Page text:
I lean on the gate. It’s cold & metallic, & that is completely reassuring — A peeled banana, almost whole & reasonably fresh, in front of the green garage door down the street — Someone’s up a ladder doing house repairs to the tune of ‘All My Friends are Getting Married’ —Abandoned fold-up stroller under a jacaranda near a street corner. It’s been there a while, leaf dust accumulating in its folds — ‘I win again’ says little girl to daddy in the race up the garden path to the front door — A large magnificent orange & black winged insect is roaming around between three almost pristine fake grass patches on the verge — Two empty longnecks of Hahn SuperDry on a bench on the verge, but socially distanced — A microwave oven sits on top of a station wagon’s bonnet. A sign attached to it says ‘For Sale $30’ — Furry carcass on the verge, skull bones protruding from one end. Large rat, I guess — She says to me: ‘They are playing music from the 20s. The Great Depression.’ Gestures to a nearby house then walks towards the rail crossing with a small plastic bag of groceries — A mother & son are at the nets at Goodwood Oval. She’s batting: ‘Show me what you got’. He bowls very wide. Next one a little tighter & short-pitched. He’s wearing sunglasses — Dad on bike explaining stuff to kid on bike — A rainbow emerges from clouds chalked onto a cement driveway — The delivery guy keeps his distance, ‘must be safe’, says ‘I’m 64 with a crook chest, it’ll carry me off’, gestures upwards, ‘hey sky, if you want me now, you can take me’, waves & drives off — A black & white butterfly hovers above me near the oval entrance. Is it the colour of my shirt (magenta) that interests it, or the leaves, the weeds? — A man stands at a bus stop, wiping his face with his right hand — The physically distanced chairs in the waiting room make it feel we’re part of a performance that either hasn’t yet begun or has begun with no script, score or instructions. We are the performance — A discarded & cracked white plastic fork under a tree — Walking towards East Avenue I hear the tolling of the rail crossing & the station’s loudspeaker, announcements without bodies — The once-fresh banana cast down near the green garage door is now blackening & two centipedes crawl around it — It’s overcast, a few spits of rain, & the gate’s metal feels chilly. I don’t linger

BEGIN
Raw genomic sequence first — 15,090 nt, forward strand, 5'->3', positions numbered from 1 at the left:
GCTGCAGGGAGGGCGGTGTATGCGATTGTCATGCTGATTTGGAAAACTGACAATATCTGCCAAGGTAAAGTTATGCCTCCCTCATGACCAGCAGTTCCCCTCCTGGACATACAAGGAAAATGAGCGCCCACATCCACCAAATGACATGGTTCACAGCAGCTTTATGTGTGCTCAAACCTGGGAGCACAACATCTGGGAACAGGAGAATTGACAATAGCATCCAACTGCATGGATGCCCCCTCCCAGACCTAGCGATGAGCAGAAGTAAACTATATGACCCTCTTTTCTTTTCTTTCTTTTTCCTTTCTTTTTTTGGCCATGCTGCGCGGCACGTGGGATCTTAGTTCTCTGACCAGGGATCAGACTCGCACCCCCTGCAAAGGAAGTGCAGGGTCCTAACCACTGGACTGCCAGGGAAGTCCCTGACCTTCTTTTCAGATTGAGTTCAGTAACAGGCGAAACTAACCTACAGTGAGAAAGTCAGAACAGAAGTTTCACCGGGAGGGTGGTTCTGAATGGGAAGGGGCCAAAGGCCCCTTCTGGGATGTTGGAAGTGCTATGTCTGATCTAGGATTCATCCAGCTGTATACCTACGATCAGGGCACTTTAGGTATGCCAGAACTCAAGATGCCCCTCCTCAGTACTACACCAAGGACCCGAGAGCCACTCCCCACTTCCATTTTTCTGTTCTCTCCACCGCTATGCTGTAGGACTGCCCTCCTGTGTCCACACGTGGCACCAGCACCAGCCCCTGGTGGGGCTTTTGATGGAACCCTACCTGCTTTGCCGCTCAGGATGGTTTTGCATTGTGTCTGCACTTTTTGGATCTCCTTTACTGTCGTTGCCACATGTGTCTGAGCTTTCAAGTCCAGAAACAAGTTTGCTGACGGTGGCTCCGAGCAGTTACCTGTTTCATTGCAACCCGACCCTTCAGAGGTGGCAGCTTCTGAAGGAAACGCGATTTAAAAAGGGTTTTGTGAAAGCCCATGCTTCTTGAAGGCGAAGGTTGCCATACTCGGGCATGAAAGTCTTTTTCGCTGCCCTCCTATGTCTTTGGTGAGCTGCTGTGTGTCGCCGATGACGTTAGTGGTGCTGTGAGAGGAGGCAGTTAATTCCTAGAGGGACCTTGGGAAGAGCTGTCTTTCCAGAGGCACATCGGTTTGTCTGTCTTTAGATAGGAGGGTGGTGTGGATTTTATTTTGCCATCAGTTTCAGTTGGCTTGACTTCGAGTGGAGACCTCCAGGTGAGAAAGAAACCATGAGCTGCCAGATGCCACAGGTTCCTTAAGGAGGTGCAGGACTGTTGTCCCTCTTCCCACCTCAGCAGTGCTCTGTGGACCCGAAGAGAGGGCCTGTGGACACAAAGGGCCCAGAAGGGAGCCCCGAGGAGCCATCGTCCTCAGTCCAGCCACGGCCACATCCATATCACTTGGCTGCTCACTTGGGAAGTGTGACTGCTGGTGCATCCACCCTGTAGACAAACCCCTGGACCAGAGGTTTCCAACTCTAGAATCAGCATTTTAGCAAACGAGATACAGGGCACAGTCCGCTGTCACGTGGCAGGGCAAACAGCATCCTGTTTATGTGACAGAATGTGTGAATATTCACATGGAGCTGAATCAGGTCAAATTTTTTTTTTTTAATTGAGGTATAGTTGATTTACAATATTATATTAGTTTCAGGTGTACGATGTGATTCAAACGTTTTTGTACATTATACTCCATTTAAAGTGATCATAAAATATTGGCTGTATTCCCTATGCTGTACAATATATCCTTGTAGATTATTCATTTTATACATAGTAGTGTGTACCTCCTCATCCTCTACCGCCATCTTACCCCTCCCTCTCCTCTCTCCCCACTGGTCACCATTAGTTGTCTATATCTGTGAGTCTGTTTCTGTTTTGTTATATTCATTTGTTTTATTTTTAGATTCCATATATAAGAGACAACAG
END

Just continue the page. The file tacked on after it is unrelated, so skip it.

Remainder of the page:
Jill Jones’ most recent books include Wild Curious Air, A History Of What I’ll Become, and Viva the Real, which was shortlisted for the 2019 Prime Minister’s Literary Award for Poetry and the 2020 John Bray Award. In late 2014 she was writer-in-residence at Stockholm University. Her work features in recent anthologies including The Anthology of Australian Prose Poetry, Contemporary Australian Poetry and Contemporary Australian Feminist Poetry. Currently she is a member of the J.M. Coetzee Centre for Creative Practice at the University of Adelaide.